[Updated 1/21/22.]As spring begins in Cambridge, so does Cambridge School Volunteers’ Art and Science in One Program (AS1). A collaboration begun in 2011 launched by engaged parents, CSV, and Fresh Pond Reservation, AS1 has become a much-welcomed opportunity for students of Tobin Montessori School to engage with their local environment. AS1 matches local volunteers one-to-one with students in a nature journaling and exploration experience over the course of five weeks.
In 2022, the program is expanding to include three classrooms, and CSV is recruiting volunteers to make it happen (Individuals are interested should sign up for one of the Orientations for the 2022 season). According to Chief Ranger Jean Rogers of Fresh Pond Reservation, the first session, launching at the end of March, can expect to “look at a raw canvas” with just the beginnings of flora and fauna waking up—a unique opportunity within the context of today’s fast-paced, tech-driven lives. Come May, for the second group, the ranger expects the Fresh Pond area to be “screaming with life.”
Volunteers and students learn techniques for drawing and observing flora and fauna through instruction by Erica Beade, the trainer contracted by Cambridge School Volunteers. Beade teaches drawing independently and at the Harvard Museum of Natural History, and has worked for Clare Walker Leslie, author of multiple books on nature journaling. CSV Art & Science in One Program Coordinator Julie Croston, one of the creators of the program, describes the volunteers’ responsibility as not only coaching kids in those techniques, but just as importantly,
“sharing the experience of developing your own capacity to enjoy the outdoors and find out more things about what’s happening in nature. The two (student and volunteer) are usually expanding, in tandem, their capacity to explore the habitat in depth.”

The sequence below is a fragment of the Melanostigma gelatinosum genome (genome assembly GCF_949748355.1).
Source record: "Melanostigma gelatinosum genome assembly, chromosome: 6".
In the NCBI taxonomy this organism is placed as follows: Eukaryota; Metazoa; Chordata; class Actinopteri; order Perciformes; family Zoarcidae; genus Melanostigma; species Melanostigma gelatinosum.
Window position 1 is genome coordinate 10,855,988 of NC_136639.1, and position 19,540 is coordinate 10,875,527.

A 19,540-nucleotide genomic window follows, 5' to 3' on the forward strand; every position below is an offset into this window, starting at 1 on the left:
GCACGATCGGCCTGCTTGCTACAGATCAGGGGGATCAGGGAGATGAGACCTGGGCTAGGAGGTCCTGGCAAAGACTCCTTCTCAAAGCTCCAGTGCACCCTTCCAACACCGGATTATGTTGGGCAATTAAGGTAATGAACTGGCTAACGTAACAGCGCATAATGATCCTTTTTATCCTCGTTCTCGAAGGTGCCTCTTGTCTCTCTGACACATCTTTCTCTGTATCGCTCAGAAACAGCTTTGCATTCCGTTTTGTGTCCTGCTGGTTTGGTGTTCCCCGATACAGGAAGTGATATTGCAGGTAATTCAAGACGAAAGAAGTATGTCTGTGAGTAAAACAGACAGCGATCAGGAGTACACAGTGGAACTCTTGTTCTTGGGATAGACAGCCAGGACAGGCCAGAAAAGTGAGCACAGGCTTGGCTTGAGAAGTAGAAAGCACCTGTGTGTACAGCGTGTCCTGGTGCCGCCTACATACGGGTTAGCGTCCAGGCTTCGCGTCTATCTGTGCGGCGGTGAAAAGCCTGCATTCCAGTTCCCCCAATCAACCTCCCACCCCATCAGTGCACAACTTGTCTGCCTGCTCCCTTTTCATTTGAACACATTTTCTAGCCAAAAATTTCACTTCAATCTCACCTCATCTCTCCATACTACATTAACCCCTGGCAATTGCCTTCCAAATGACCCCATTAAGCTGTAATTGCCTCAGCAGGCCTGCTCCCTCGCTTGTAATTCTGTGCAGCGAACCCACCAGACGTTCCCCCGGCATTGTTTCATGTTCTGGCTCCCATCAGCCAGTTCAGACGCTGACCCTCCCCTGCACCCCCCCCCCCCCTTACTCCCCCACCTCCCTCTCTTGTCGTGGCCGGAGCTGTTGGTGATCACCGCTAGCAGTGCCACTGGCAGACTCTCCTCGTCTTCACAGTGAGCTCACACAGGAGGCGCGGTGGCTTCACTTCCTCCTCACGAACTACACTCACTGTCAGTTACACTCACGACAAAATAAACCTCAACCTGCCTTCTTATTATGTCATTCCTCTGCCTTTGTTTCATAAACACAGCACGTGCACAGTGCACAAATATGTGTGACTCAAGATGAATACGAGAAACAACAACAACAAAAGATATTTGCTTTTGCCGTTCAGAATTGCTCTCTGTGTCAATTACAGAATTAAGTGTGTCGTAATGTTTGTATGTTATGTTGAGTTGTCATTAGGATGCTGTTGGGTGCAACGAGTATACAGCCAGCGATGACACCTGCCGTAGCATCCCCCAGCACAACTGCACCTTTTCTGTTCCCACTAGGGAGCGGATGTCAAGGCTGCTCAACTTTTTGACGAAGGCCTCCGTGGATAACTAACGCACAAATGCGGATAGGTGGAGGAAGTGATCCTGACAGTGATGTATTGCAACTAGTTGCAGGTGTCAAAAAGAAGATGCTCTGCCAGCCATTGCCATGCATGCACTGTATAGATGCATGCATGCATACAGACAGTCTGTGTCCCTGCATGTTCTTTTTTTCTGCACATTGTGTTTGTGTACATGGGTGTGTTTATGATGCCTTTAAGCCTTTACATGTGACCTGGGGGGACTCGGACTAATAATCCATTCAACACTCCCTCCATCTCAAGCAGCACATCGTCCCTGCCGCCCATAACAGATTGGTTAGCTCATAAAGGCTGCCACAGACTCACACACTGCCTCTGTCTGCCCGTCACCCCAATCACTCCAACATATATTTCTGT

Croston notes that the program is dynamic: the conversation between each adult and student evolves based on the changing conditions at the pond.
“A kid might go to the volunteer mentor and say, ‘Hey look, this spiderweb has three different kinds of prey in it’ and the mentor can say ‘Whoa, do you notice if any are still alive? Is the spider there?’ AS1 is an ongoing dialogue about what is being noticed.”
Fresh Pond was chosen for this program because it is the largest open space in Cambridge, and the open space that provides the most biodiverse habitat, while still being a ten minute walk from an elementary school.
The program complements the school district’s science curriculum, which brings classrooms and teachers to Fresh Pond to learn from Susan Agger, director of the Maynard Ecology Center, and her colleagues at the Water Department. Instead of a single visit, students in AS1 return to the same place multiple times to observe the environment over a season. Connecting to nature with their mentors gives students an individualized experience that fosters their specific interests. *Note: in 2022 the temporary location of the school dictates visits to other green space in Cambridge, rather than the reservation.
Ranger Jean notes that because the reservation lies within their own city, children in the program have ongoing opportunities to explore the area and apply the observation techniques that are taught in AS1 as they move into upper grades and beyond. Drawing what you observe in nature is accessible to anyone at any age. As Ranger Jean points out, a connection with nature is “visceral, it’s somatic, it’s something you embody.” On her desk, the ranger—who will retire later this year after 25 years at Fresh Pond—keeps a quote attributed to Carl Sagan on her desk: “Somewhere, something incredible is waiting to be known.”
It would be a fitting motto for CSV’s Art & Science in One.
To join Art & Science in one as a volunteer on Tuesdays, Thursdays, or Fridays in Spring 2022, email email@example.com.
Originally written in Spring 2019; updated November 2019 and again in January 2022.
Amanda Kimball is an intern with Cambridge School Volunteers while she completes her Masters in Education at Harvard’s Graduate School of Education. While at school, she is exploring how education research impacts the policy sector and how to create communities of change. Prior to starting grad school, she served with Peace Corps Namibia as a Health Volunteer, teaching children positive life skills and about HIV.